Relief as 0.3% GDP growth shows economy flat-lining not shrinking. Has the Coalition’s mid-term slump bottomed out?

Reading too much into quarterly GDP figures is, of course, a mug’s game. They’re noticed mainly by avid Westminster-watchers and frequently revised both up and down.

None of that means they don’t matter, though. They frame the way politics is reported in the here and now. And that can affect what happens in the future. They can create momentum, or they can stop it dead.

A triple-dip recession, against market expectations of a modest 0.1% increase in GDP, would’ve been a severe blow to the Coalition’s message that, surely but slowly, the medicine’s working. As it is, the actual 0.3% increase in the first quarter of 2013 is sufficient to allow the Government to let out a deep sigh of relief:

Look at the stats and you’ll see the news really isn’t anything to celebrate. Yes, the economy has stopped contracting. But it hasn’t really started growing. Consider these four facts:

  1. output is just about back to the level of where it was 6 months ago;
  2. the deficit is stubbornly stuck at £120bn, the level it was at last year and is expect to be at next year;
  3. the unemployment rate is expected to stay broadly static at 7.9%; and
  4. average earnings increases are currently well behind inflation.

However, however, however… Elections aren’t — to the frustration of economists and, at the moment, opposition politicians — just decided by economics. Elections are also decided by people’s perceptions, in particular their perceptions of whether the current government is mostly responsible for the mess and whether it’s mostly doing the right thing to get us out of that mess.

And as it stands, Labour is still blamed more than the Coalition for the economic mess we’re in; and people broadly accept the Coalition view that public spending cuts now are necessary for the long-term good of the economy.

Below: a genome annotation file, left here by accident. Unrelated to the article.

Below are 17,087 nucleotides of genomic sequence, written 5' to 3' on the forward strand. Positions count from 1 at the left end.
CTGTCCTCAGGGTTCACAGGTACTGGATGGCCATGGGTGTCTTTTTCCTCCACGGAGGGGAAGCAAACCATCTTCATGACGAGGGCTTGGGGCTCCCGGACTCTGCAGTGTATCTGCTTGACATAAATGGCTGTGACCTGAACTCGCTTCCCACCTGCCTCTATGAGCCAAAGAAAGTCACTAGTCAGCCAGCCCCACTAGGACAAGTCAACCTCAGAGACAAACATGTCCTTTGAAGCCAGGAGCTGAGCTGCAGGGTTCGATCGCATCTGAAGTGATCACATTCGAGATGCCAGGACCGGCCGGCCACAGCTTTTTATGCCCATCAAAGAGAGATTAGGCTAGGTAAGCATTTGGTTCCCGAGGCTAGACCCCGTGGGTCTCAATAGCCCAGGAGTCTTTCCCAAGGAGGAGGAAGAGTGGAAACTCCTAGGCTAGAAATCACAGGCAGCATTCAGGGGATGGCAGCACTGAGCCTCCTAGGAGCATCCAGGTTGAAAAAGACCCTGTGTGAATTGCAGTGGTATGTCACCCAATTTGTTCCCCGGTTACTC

Labour has another problem, one it can do nothing about. There is no control group to compare the Coalition’s approach to the economy with Labour’s over the lifetime of this parliament. This means that even modest, sluggish, barely perceptible growth by the time of the next election will be claimed by the Government as success. And however much Labour will claim that growth has been lower than it would have been under them there will be no evidence to back it up.

The Coalition will hope that the year March 2012 to March 2013 was its nadir, its mid-term slump, and that it has now bottomed out. The economy may be anaemic, but its heart is still beating fantly. By 2015 the electorate may even be able to feel its pulse.

First-term governments are often cut some slack by the electorate (in the same way Tony Blair’s inability to turn round public services in his first four years was judged sympathetically). The simple fact is that if the economy is growing Labour will find the 2015 general election tough, tough going.

* Stephen was Editor (and Co-Editor) of Liberal Democrat Voice from 2007 to 2015, and writes at The Collected Stephen Tall.

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  • @ Stephen Tall

    I think point 3. should read “…broadly static at 7.9%”

    Although better than anticipated by some, I remain cautious as when presenting the figures, in answer to a question about continued growth, the NAO spokesman did say that within the margin of error, there could be a 0.1 / 0.2% variance either way when further adjustments are made in the next couple of months.

  • According to Comres only half of Labour “supporters” trust them on The Economy, that & a divided Party are Labours weak points.

  • Stephen,

    “Elections are also decided by people’s perceptions.” An important point. There needs to be a feelgood factor or at least optimism that things will turn around in the near future as we approach the next elections.

    As you note “There is no control group to compare the Coalition’s approach to the economy with Labour’s over the lifetime of this parliament.” This is equally true of the Libdem recommended approach to the economy in the run-up to the 2010 elections. Alistair Darlings spending plans for this parliament were almost identical to what has been actually been delivered over the past few years – save perhaps for the significant increase in VAT.